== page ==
TimB99 04-23-2012 08:34 AM

Re: Aiki, Iki, Kokyu, Heng-Ha and Aun, Part 2 - Breathing deeper...
 
Chris, you should write a book ;)

No really..

gregstec 04-23-2012 09:09 AM

Re: Aiki, Iki, Kokyu, Heng-Ha and Aun, Part 2 - Breathing deeper...
 
"Finally, compare the above statement to this one by Morihei Ueshiba:
そこで合気道は形はない。形はなく、すべて魂の学びである。すべて形にとらわれてはいけない。それは微妙な働きが出来なくなるからである。

There are no Forms in Aikido. No Forms, the study of intent is everything. You must not let everything be subsumed by Form. This is because you will become unable to move with subtlety."


Unfortunately, it appears not too many paid attention to the above - to most, form is the only thing.

greg

Chris Li 04-23-2012 09:14 AM

Re: Aiki, Iki, Kokyu, Heng-Ha and Aun, Part 2 - Breathing deeper...
 
Quote:

Josh Lerner wrote: (Post 307886)
Hi Chris,

Great article, though I have one quibble with it.

In Chinese cosmology, the hun and po are, although a pair in one sense, also part of a larger group of five souls that include the zhi (will), shen (spirit), and yi (intent). Being a group of five, they are correlated to the five elements and in Chinese medicine with the five important yin organs -

earth - Spleen/Pancreas - Yi (intent)
metal - Lungs - Po
water - Kidneys - Zhi (will)
wood - Liver - Hun
fire - Heart - Shen (spirit)

The point being that if you are going to go back into Chinese cosmology, it is somewhat problemmatic to translate hun as "intent", as there is another very similar term used for that idea. Yi is also the term used in all Chinese arts that talk about intent, such as I Liq Chuan, Xing Yi, Xin Yi, Yi Quan, etc. Hun and po are, to my knowledge, not used as technical terms in Chinese martial arts nearly as much as yi and shen.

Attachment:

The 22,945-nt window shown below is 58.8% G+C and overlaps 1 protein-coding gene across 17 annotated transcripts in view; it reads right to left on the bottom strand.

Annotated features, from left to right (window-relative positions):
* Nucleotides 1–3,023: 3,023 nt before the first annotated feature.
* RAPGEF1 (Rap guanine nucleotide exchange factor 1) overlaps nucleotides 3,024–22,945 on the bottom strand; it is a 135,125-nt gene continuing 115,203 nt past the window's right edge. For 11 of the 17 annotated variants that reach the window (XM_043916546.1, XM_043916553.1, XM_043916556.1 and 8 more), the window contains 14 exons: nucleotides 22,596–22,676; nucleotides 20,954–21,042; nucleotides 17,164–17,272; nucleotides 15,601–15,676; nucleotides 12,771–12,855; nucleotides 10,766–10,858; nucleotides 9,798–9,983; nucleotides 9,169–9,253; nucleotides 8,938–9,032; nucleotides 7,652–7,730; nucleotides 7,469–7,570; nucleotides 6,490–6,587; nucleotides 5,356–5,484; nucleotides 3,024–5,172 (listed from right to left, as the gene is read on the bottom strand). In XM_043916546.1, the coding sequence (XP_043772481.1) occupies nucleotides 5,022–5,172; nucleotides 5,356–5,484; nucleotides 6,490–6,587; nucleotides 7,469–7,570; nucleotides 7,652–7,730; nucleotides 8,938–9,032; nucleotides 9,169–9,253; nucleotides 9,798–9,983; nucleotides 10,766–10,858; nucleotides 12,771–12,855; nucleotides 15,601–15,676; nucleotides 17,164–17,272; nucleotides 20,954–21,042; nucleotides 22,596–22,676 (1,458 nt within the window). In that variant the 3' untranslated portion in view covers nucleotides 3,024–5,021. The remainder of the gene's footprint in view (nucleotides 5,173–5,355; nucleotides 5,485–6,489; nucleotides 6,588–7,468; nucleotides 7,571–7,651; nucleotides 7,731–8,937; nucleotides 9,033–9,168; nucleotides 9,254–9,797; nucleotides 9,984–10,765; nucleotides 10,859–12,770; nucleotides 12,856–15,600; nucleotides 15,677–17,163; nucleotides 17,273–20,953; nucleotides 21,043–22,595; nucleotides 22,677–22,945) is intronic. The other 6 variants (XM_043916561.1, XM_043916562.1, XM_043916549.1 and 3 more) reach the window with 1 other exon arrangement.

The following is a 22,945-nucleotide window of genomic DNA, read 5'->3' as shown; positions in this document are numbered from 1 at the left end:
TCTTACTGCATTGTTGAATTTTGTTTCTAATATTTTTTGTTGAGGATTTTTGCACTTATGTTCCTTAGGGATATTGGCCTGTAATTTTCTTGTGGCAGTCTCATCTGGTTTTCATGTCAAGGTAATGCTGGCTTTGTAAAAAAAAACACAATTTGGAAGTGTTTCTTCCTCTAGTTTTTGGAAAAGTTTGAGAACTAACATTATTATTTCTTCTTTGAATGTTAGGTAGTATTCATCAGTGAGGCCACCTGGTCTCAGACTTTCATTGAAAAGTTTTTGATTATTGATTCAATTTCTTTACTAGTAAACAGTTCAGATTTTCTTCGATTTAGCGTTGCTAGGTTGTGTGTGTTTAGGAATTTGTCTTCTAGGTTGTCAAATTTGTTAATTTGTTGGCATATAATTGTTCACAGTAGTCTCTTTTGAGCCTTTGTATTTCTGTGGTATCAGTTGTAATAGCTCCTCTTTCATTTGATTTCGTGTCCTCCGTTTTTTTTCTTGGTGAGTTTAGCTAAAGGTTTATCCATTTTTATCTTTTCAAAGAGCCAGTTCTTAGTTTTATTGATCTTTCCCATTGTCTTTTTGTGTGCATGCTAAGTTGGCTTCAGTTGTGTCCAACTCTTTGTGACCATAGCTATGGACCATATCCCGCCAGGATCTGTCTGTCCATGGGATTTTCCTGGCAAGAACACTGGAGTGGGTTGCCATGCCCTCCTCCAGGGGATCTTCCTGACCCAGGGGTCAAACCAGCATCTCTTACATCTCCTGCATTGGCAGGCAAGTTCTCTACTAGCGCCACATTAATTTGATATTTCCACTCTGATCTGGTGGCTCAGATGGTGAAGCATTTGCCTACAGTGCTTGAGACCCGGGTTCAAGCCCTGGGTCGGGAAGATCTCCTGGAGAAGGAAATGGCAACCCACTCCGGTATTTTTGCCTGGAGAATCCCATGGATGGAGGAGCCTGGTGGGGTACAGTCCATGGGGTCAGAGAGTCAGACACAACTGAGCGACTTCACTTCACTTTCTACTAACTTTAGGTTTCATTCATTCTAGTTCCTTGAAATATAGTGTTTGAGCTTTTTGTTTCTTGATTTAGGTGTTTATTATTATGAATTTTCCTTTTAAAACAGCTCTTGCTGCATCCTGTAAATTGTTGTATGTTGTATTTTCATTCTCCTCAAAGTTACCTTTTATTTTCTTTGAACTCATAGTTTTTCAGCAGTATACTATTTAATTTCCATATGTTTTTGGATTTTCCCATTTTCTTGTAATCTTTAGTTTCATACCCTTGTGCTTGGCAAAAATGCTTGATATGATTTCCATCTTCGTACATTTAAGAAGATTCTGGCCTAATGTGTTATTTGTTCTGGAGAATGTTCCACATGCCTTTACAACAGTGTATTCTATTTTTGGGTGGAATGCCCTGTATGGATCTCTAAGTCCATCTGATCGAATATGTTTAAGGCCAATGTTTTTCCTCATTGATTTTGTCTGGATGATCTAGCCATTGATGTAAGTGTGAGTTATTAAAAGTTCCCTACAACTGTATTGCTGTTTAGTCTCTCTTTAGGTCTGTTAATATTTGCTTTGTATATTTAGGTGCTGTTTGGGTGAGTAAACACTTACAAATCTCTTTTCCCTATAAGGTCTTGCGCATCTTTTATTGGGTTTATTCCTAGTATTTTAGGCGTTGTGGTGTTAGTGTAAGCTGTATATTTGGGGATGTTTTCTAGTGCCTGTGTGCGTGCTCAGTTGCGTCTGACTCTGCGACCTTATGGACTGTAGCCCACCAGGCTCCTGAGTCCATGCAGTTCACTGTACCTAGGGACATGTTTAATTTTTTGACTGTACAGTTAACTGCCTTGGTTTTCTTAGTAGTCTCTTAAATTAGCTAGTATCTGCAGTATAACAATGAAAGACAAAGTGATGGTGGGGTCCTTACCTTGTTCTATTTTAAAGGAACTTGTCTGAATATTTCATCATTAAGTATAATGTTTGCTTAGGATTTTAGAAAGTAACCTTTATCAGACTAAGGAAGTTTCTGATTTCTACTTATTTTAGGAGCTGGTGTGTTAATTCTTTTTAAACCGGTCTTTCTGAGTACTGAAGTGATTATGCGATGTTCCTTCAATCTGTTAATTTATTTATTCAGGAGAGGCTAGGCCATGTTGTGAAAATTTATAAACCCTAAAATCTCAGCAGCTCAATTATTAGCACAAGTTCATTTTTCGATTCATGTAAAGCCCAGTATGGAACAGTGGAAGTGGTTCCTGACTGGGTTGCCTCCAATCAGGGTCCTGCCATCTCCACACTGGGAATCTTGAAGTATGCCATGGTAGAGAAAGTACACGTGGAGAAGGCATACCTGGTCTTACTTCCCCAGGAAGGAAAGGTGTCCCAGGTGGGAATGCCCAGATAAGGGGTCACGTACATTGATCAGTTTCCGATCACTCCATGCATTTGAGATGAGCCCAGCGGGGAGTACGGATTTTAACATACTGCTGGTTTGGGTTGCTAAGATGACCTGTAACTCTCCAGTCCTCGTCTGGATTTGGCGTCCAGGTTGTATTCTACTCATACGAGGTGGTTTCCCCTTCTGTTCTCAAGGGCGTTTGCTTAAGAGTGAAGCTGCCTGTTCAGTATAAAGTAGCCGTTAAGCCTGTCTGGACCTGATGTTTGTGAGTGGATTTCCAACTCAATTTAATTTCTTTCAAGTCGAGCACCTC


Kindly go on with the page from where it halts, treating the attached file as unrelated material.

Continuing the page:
To add some further info, one way that the hun and po are described is that the hun is the soul that leaves the body at night when you dream, and the po is the soul that is responsible for our ability to, in a sense, "be in our body" and really experience the physical world, especially through our sense of touch. This aspect of the po is connected to its association with the lungs, as the lungs are, in Chinese medicine, connected to the health of the skin, since the lungs are the one internal organ that is in contact with the outside world directly and can be considered to be an extension of the skin. The po is also the soul that can remain and become a ghost after death and cause trouble; this may be related to the presence of the character for "white" in the character for po, as the white may be a reference to the color of dried bones, which are the part of the body that remain the longest after death.

Josh

This is one of those things that shifts a little in Japan - there are generally 3 variations of hun soul and 7 of po, but exactly what they are varies depending upon who you speak to. I didn't go into that very much.

The same character for "intent" exists in Japanese - but Ueshiba didn't use it much, although he clearly talks about intent in many places. Maybe that would have been too easy to understand... ;)

Best,

Chris

chillzATL 04-23-2012 09:17 AM

Re: Aiki, Iki, Kokyu, Heng-Ha and Aun, Part 2 - Breathing deeper...
 
Quote:

Ernesto Lemke wrote: (Post 307888)
@Jason:Or maybe those teaching where unaware/unfamiliar with what RB is supposed to accomplish.

While he obviously didn't get everything, I do think he got that. I recall reading some writings of his where he talks about the purpose of those breathing methods and using his terminology, it fits in with the other things he seems to have gotten from Ueshiba.

Chris Li 04-23-2012 09:19 AM

Re: Aiki, Iki, Kokyu, Heng-Ha and Aun, Part 2 - Breathing deeper...